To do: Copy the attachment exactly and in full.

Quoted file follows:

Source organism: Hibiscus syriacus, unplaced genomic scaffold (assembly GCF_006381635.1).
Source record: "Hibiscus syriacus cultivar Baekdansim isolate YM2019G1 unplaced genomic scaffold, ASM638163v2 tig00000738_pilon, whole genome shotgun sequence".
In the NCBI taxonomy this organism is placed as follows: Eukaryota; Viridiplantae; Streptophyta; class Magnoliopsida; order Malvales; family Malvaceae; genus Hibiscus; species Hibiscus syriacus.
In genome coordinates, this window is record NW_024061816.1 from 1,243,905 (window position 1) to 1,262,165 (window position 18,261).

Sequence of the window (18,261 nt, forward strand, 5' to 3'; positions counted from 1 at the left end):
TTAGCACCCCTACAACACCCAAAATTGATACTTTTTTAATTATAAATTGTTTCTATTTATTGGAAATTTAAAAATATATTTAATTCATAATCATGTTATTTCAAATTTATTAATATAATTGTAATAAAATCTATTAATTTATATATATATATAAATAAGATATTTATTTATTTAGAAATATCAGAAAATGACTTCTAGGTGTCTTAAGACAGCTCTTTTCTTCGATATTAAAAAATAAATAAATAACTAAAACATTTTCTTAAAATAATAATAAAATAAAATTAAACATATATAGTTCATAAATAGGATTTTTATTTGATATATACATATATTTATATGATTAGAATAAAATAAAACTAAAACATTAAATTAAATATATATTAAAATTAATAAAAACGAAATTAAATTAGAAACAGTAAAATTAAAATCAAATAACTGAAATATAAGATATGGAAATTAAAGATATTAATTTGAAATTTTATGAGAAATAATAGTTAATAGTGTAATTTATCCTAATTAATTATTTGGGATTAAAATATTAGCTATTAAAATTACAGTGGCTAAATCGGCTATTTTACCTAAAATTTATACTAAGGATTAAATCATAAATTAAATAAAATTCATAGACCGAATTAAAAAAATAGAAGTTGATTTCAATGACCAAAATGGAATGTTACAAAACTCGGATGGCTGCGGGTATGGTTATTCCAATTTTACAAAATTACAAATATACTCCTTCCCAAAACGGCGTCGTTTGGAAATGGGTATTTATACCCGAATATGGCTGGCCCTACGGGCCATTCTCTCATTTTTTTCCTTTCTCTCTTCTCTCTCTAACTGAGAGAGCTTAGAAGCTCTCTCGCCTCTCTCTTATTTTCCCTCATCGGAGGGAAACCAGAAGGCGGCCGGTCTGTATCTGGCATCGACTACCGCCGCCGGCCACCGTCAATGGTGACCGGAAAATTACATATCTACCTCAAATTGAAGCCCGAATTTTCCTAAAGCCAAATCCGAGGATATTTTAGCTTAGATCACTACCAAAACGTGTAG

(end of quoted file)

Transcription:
Source organism: Hibiscus syriacus, unplaced genomic scaffold (assembly GCF_006381635.1).
Source record: "Hibiscus syriacus cultivar Baekdansim isolate YM2019G1 unplaced genomic scaffold, ASM638163v2 tig00000738_pilon, whole genome shotgun sequence".
In the NCBI taxonomy this organism is placed as follows: Eukaryota; Viridiplantae; Streptophyta; class Magnoliopsida; order Malvales; family Malvaceae; genus Hibiscus; species Hibiscus syriacus.
In genome coordinates, this window is record NW_024061816.1 from 1,243,905 (window position 1) to 1,262,165 (window position 18,261).

Sequence of the window (18,261 nt, forward strand, 5' to 3'; positions counted from 1 at the left end):
TTAGCACCCCTACAACACCCAAAATTGATACTTTTTTAATTATAAATTGTTTCTATTTATTGGAAATTTAAAAATATATTTAATTCATAATCATGTTATTTCAAATTTATTAATATAATTGTAATAAAATCTATTAATTTATATATATATATAAATAAGATATTTATTTATTTAGAAATATCAGAAAATGACTTCTAGGTGTCTTAAGACAGCTCTTTTCTTCGATATTAAAAAATAAATAAATAACTAAAACATTTTCTTAAAATAATAATAAAATAAAATTAAACATATATAGTTCATAAATAGGATTTTTATTTGATATATACATATATTTATATGATTAGAATAAAATAAAACTAAAACATTAAATTAAATATATATTAAAATTAATAAAAACGAAATTAAATTAGAAACAGTAAAATTAAAATCAAATAACTGAAATATAAGATATGGAAATTAAAGATATTAATTTGAAATTTTATGAGAAATAATAGTTAATAGTGTAATTTATCCTAATTAATTATTTGGGATTAAAATATTAGCTATTAAAATTACAGTGGCTAAATCGGCTATTTTACCTAAAATTTATACTAAGGATTAAATCATAAATTAAATAAAATTCATAGACCGAATTAAAAAAATAGAAGTTGATTTCAATGACCAAAATGGAATGTTACAAAACTCGGATGGCTGCGGGTATGGTTATTCCAATTTTACAAAATTACAAATATACTCCTTCCCAAAACGGCGTCGTTTGGAAATGGGTATTTATACCCGAATATGGCTGGCCCTACGGGCCATTCTCTCATTTTTTTCCTTTCTCTCTTCTCTCTCTAACTGAGAGAGCTTAGAAGCTCTCTCGCCTCTCTCTTATTTTCCCTCATCGGAGGGAAACCAGAAGGCGGCCGGTCTGTATCTGGCATCGACTACCGCCGCCGGCCACCGTCAATGGTGACCGGAAAATTACATATCTACCTCAAATTGAAGCCCGAATTTTCCTAAAGCCAAATCCGAGGATATTTTAGCTTAGATCACTACCAAAACGTGTAG